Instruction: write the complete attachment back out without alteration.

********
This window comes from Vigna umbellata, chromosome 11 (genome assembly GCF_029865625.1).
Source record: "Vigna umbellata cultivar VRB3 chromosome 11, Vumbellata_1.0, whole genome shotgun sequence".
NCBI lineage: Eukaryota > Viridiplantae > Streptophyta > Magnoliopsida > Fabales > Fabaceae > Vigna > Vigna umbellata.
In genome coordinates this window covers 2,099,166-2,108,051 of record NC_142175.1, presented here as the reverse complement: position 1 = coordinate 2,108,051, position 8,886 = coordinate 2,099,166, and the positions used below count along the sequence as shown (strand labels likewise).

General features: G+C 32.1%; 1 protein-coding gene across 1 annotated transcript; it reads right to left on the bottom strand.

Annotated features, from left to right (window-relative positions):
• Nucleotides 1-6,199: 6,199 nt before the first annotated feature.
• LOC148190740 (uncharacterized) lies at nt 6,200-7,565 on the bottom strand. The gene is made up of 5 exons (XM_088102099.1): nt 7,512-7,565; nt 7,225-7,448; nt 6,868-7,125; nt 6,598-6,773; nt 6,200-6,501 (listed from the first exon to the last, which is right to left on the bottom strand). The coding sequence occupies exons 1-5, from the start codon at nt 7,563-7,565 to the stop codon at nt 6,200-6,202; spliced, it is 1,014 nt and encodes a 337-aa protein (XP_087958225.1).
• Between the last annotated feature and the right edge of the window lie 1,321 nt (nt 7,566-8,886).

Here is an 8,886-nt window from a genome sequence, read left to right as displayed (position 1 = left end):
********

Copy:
This window comes from Vigna umbellata, chromosome 11 (genome assembly GCF_029865625.1).
Source record: "Vigna umbellata cultivar VRB3 chromosome 11, Vumbellata_1.0, whole genome shotgun sequence".
NCBI lineage: Eukaryota > Viridiplantae > Streptophyta > Magnoliopsida > Fabales > Fabaceae > Vigna > Vigna umbellata.
In genome coordinates this window covers 2,099,166-2,108,051 of record NC_142175.1, presented here as the reverse complement: position 1 = coordinate 2,108,051, position 8,886 = coordinate 2,099,166, and the positions used below count along the sequence as shown (strand labels likewise).

General features: G+C 32.1%; 1 protein-coding gene across 1 annotated transcript; it reads right to left on the bottom strand.

Annotated features, from left to right (window-relative positions):
• Nucleotides 1-6,199: 6,199 nt before the first annotated feature.
• LOC148190740 (uncharacterized) lies at nt 6,200-7,565 on the bottom strand. The gene is made up of 5 exons (XM_088102099.1): nt 7,512-7,565; nt 7,225-7,448; nt 6,868-7,125; nt 6,598-6,773; nt 6,200-6,501 (listed from the first exon to the last, which is right to left on the bottom strand). The coding sequence occupies exons 1-5, from the start codon at nt 7,563-7,565 to the stop codon at nt 6,200-6,202; spliced, it is 1,014 nt and encodes a 337-aa protein (XP_087958225.1).
• Between the last annotated feature and the right edge of the window lie 1,321 nt (nt 7,566-8,886).

Here is an 8,886-nt window from a genome sequence, read left to right as displayed (position 1 = left end):